The numbers: The cost of U.S. goods and services rose sharply in August for the third month in a row, but the increase mostly stemmed from a rebound in prices after a steep decline early in the coronavirus pandemic. Overall inflation is still quite low.
The consumer price index, a measure of the cost of living, rose 0.4% last month, the government said Friday. The biggest spike in the cost of used cars and trucks in more than a half-century accounted for more than 40% of the increase in the index.
Economists polled by MarketWatch had forecast a 0.3% advance in the CPI. The increase in August followed back-to-back 0.6% advances in July and June.
Yet the cost of most goods and services had declined in the first three months of the pandemic aside from certain items such as toilet paper or meat that were in either high demand or short supply.
Even after three straight monthly increases in the CPI, inflation remains low. The increase in consumer prices over the past 12 months moved up to 1.3% from 1%.
By contrast, the yearly pace of inflation was much higher at 2.5% at the start of 2020.
Another closely watched measure of inflation that strips out food and energy also rose 0.4% last month. The yearly increase in the so-called core rate edged up to 1.7% from 1.6%.
What happened: A sharp increase in the cost of used cars and trucks was the biggest contributor to the rise in consumer prices last month. They jumped 5.4% to mark the largest gain in 51 years, an exaggerated increase that should fade soon. Over the past year used-vehicle prices have risen less than 1%.
The cost of gasoline, meanwhile, rose a smaller 2% in August after bigger gains earlier in the summer. Gasoline is much cheaper now than it was a year earlier, however.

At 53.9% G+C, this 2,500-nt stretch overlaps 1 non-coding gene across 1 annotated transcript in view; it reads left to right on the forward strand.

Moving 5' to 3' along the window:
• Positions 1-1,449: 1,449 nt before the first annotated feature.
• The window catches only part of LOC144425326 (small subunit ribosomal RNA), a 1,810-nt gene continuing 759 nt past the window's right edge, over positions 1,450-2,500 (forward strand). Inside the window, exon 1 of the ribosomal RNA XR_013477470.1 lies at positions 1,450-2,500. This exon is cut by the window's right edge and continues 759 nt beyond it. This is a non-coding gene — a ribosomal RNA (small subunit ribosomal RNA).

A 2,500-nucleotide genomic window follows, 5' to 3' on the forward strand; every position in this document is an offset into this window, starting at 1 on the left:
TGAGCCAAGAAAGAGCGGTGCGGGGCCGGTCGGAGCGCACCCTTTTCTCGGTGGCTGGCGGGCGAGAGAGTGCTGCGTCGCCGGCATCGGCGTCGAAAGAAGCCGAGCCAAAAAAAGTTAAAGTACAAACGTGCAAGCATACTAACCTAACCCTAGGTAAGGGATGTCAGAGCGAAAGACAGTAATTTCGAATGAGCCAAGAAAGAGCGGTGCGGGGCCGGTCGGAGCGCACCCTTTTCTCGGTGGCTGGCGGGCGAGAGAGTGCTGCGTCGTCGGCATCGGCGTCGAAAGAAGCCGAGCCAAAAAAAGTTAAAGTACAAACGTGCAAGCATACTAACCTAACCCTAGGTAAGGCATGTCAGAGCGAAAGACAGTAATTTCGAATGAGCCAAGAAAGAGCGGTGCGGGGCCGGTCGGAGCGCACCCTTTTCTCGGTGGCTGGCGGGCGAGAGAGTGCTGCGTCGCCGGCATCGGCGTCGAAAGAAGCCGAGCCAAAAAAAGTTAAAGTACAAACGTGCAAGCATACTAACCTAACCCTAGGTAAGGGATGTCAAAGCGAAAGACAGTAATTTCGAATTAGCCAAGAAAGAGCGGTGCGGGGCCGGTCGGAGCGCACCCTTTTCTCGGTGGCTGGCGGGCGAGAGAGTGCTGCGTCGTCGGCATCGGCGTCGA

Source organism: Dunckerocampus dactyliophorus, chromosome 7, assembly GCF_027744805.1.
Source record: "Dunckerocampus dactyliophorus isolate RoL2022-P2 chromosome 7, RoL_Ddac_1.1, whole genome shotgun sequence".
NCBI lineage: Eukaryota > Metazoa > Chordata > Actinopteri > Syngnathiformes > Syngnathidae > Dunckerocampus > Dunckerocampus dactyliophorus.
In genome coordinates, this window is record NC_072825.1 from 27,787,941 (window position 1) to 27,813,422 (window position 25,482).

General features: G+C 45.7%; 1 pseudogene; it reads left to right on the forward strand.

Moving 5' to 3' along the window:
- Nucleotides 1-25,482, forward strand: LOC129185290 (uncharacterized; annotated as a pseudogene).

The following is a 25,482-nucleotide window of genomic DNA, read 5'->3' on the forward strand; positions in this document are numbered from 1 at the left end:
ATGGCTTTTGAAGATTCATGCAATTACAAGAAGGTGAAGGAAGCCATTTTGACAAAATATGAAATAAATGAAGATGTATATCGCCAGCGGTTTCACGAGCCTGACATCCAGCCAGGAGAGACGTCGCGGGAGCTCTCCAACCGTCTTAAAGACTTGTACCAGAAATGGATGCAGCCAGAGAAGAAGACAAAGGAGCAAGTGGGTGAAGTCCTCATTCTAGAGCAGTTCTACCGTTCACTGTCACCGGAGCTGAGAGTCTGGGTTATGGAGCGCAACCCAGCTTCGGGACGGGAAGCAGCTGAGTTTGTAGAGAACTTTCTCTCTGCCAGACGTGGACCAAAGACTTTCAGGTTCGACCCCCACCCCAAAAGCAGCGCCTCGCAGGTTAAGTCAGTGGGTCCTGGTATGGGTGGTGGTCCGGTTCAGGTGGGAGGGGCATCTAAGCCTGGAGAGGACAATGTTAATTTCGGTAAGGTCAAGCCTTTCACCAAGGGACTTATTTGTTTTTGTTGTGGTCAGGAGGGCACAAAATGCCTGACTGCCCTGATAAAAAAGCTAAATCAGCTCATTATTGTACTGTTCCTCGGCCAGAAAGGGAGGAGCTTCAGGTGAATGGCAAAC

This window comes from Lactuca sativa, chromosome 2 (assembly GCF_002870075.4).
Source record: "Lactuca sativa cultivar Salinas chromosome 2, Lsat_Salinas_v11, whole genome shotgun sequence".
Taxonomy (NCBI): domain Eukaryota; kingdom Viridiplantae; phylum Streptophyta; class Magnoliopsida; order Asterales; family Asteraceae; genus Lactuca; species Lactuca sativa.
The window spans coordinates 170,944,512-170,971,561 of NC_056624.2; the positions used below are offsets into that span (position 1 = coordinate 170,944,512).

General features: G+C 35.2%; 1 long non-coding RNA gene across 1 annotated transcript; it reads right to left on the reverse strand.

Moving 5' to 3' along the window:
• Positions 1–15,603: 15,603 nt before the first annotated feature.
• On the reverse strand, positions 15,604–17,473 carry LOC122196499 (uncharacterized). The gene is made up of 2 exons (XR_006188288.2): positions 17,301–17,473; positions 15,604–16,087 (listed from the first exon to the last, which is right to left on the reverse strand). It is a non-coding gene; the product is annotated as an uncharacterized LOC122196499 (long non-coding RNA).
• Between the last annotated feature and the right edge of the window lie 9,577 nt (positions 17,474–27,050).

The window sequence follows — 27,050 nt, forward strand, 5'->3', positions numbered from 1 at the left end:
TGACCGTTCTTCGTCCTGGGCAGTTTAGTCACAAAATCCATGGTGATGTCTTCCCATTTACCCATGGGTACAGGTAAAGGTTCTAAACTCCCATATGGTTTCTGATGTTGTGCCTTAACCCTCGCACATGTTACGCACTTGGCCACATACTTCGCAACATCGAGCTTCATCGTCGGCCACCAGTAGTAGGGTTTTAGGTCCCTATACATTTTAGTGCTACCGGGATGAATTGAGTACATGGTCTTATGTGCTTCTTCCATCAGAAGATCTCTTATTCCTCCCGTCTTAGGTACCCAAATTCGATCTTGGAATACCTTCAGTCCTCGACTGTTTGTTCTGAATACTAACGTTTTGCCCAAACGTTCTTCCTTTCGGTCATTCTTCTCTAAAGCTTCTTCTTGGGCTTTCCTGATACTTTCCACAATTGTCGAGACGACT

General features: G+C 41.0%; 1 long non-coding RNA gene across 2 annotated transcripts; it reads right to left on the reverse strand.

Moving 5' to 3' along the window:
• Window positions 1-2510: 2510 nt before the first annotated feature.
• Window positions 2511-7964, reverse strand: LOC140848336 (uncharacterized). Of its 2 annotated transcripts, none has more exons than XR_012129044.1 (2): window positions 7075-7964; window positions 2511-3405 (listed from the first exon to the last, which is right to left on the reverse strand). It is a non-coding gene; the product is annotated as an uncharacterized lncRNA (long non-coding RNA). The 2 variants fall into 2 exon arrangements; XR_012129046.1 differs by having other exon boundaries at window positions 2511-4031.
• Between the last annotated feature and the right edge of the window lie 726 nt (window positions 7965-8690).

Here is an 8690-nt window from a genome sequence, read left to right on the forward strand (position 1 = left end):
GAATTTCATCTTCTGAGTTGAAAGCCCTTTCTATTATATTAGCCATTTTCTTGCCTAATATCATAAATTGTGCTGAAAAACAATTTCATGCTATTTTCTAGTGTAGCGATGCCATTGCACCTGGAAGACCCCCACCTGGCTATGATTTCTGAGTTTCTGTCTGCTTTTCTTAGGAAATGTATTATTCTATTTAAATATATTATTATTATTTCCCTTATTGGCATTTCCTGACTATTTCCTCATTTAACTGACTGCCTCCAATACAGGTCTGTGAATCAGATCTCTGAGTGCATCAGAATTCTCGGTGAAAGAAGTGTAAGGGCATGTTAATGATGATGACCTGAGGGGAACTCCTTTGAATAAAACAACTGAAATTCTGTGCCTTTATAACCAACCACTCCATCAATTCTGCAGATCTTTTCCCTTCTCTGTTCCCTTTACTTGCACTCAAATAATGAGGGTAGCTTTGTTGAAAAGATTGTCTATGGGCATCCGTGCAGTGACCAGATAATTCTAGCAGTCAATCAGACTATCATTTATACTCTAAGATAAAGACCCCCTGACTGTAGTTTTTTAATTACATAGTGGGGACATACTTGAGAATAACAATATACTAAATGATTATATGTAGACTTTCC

Prices also rose last month for home furnishings, recreation, car insurance and airfare, but most of these goods and services cost less now than they did last year.
The cost of rent and housing both rose slightly, but they are no longer rising rapidly due to record-low mortgage rates and higher vacancies during the pandemic, not to mention a moratorium on evictions.
The cost of rent has climbed just 2.3% in the past 12 months, the smallest year-over-year increase since 2013.
Notably, grocery prices fell. They surged in the first few months of the pandemic as Americans stocked up, but prices have since leveled off.
Even after these recent increases, consumer prices are little changed from earlier in the year. Companies don’t have the ability to raise prices much with the economy still recovering from the shutdowns earlier in the year and millions of Americans still out of work.
Big picture: Inflation is still running well below the Federal Reserve’s 2% target and is not expected to pose a problem to the economy until the pandemic subsides. The Fed plans to keep interest rates extremely low for at least the next year or two, a strategy it can afford to pursue given the low rate of inflation.
What they are saying? “Much of the increase reflects an unwinding of earlier aggressive discounts during the worst of the pandemic,” said senior economist Sal Guatieri of BMO Capital Markets. “Elevated joblessness and increased automation should keep inflation under wraps for some time.”